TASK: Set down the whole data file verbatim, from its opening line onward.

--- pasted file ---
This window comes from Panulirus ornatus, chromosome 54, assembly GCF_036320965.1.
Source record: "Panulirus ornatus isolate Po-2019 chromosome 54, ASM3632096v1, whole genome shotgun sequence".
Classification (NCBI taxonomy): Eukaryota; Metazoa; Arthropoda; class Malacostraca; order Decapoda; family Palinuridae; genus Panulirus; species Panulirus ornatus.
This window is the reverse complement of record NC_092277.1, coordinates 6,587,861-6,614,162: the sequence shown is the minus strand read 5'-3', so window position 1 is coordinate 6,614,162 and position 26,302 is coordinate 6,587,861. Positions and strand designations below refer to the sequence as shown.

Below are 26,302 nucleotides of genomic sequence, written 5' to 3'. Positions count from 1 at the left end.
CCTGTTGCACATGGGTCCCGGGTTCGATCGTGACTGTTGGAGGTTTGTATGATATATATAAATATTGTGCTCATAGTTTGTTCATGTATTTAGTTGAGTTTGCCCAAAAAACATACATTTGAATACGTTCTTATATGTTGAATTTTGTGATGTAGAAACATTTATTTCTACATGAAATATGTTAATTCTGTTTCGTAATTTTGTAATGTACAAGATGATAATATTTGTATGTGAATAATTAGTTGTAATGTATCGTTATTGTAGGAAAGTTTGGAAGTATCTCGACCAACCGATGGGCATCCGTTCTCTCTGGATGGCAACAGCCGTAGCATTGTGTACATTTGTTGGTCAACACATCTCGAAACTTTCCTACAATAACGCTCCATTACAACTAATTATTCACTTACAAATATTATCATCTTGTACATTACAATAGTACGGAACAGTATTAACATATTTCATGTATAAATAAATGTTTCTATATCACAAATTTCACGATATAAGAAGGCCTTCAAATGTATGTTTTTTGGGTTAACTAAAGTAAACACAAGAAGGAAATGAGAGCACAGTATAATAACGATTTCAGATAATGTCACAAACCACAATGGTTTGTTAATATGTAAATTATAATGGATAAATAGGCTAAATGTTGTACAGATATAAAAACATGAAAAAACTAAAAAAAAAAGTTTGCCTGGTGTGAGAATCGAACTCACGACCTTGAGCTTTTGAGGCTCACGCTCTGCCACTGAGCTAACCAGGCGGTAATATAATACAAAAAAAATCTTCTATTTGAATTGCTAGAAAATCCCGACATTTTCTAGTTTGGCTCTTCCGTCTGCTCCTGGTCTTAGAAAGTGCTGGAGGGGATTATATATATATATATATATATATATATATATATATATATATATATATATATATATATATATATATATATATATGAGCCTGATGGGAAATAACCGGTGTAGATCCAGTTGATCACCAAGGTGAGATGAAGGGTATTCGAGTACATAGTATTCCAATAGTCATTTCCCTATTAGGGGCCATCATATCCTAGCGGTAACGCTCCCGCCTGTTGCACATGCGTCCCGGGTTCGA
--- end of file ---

This window comes from Panulirus ornatus, chromosome 54, assembly GCF_036320965.1.
Source record: "Panulirus ornatus isolate Po-2019 chromosome 54, ASM3632096v1, whole genome shotgun sequence".
Classification (NCBI taxonomy): Eukaryota; Metazoa; Arthropoda; class Malacostraca; order Decapoda; family Palinuridae; genus Panulirus; species Panulirus ornatus.
This window is the reverse complement of record NC_092277.1, coordinates 6,587,861-6,614,162: the sequence shown is the minus strand read 5'-3', so window position 1 is coordinate 6,614,162 and position 26,302 is coordinate 6,587,861. Positions and strand designations below refer to the sequence as shown.

Below are 26,302 nucleotides of genomic sequence, written 5' to 3'. Positions count from 1 at the left end.
CCTGTTGCACATGGGTCCCGGGTTCGATCGTGACTGTTGGAGGTTTGTATGATATATATAAATATTGTGCTCATAGTTTGTTCATGTATTTAGTTGAGTTTGCCCAAAAAACATACATTTGAATACGTTCTTATATGTTGAATTTTGTGATGTAGAAACATTTATTTCTACATGAAATATGTTAATTCTGTTTCGTAATTTTGTAATGTACAAGATGATAATATTTGTATGTGAATAATTAGTTGTAATGTATCGTTATTGTAGGAAAGTTTGGAAGTATCTCGACCAACCGATGGGCATCCGTTCTCTCTGGATGGCAACAGCCGTAGCATTGTGTACATTTGTTGGTCAACACATCTCGAAACTTTCCTACAATAACGCTCCATTACAACTAATTATTCACTTACAAATATTATCATCTTGTACATTACAATAGTACGGAACAGTATTAACATATTTCATGTATAAATAAATGTTTCTATATCACAAATTTCACGATATAAGAAGGCCTTCAAATGTATGTTTTTTGGGTTAACTAAAGTAAACACAAGAAGGAAATGAGAGCACAGTATAATAACGATTTCAGATAATGTCACAAACCACAATGGTTTGTTAATATGTAAATTATAATGGATAAATAGGCTAAATGTTGTACAGATATAAAAACATGAAAAAACTAAAAAAAAAAGTTTGCCTGGTGTGAGAATCGAACTCACGACCTTGAGCTTTTGAGGCTCACGCTCTGCCACTGAGCTAACCAGGCGGTAATATAATACAAAAAAAATCTTCTATTTGAATTGCTAGAAAATCCCGACATTTTCTAGTTTGGCTCTTCCGTCTGCTCCTGGTCTTAGAAAGTGCTGGAGGGGATTATATATATATATATATATATATATATATATATATATATATATATATATATATATATATATATATATATATATGAGCCTGATGGGAAATAACCGGTGTAGATCCAGTTGATCACCAAGGTGAGATGAAGGGTATTCGAGTACATAGTATTCCAATAGTCATTTCCCTATTAGGGGCCATCATATCCTAGCGGTAACGCTCCCGCCTGTTGCACATGCGTCCCGGGTTCGA